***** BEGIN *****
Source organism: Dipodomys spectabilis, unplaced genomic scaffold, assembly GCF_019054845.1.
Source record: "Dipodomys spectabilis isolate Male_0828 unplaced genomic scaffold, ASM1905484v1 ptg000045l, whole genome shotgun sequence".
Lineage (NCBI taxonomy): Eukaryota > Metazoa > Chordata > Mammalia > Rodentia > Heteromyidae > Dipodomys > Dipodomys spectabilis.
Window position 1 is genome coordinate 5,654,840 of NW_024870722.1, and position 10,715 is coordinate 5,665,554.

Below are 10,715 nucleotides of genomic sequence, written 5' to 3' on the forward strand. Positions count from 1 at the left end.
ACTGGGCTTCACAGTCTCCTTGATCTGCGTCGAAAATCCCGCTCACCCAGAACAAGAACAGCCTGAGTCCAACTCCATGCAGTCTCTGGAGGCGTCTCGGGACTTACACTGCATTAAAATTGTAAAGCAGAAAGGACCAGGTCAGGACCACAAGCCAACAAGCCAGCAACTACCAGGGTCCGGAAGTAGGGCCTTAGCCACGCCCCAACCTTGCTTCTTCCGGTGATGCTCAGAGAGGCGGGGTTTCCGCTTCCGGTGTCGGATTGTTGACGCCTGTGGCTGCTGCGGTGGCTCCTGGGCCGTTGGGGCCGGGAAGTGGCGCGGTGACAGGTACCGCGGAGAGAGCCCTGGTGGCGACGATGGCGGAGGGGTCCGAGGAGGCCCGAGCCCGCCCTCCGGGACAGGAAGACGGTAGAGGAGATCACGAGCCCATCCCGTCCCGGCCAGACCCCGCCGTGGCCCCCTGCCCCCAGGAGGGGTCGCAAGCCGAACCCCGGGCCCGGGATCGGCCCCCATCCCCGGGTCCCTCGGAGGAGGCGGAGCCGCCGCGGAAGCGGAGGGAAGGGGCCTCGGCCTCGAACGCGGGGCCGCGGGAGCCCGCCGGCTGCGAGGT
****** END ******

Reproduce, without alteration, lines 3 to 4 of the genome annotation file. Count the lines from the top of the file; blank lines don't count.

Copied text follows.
Lineage (NCBI taxonomy): Eukaryota > Metazoa > Chordata > Mammalia > Rodentia > Heteromyidae > Dipodomys > Dipodomys spectabilis.
Window position 1 is genome coordinate 5,654,840 of NW_024870722.1, and position 10,715 is coordinate 5,665,554.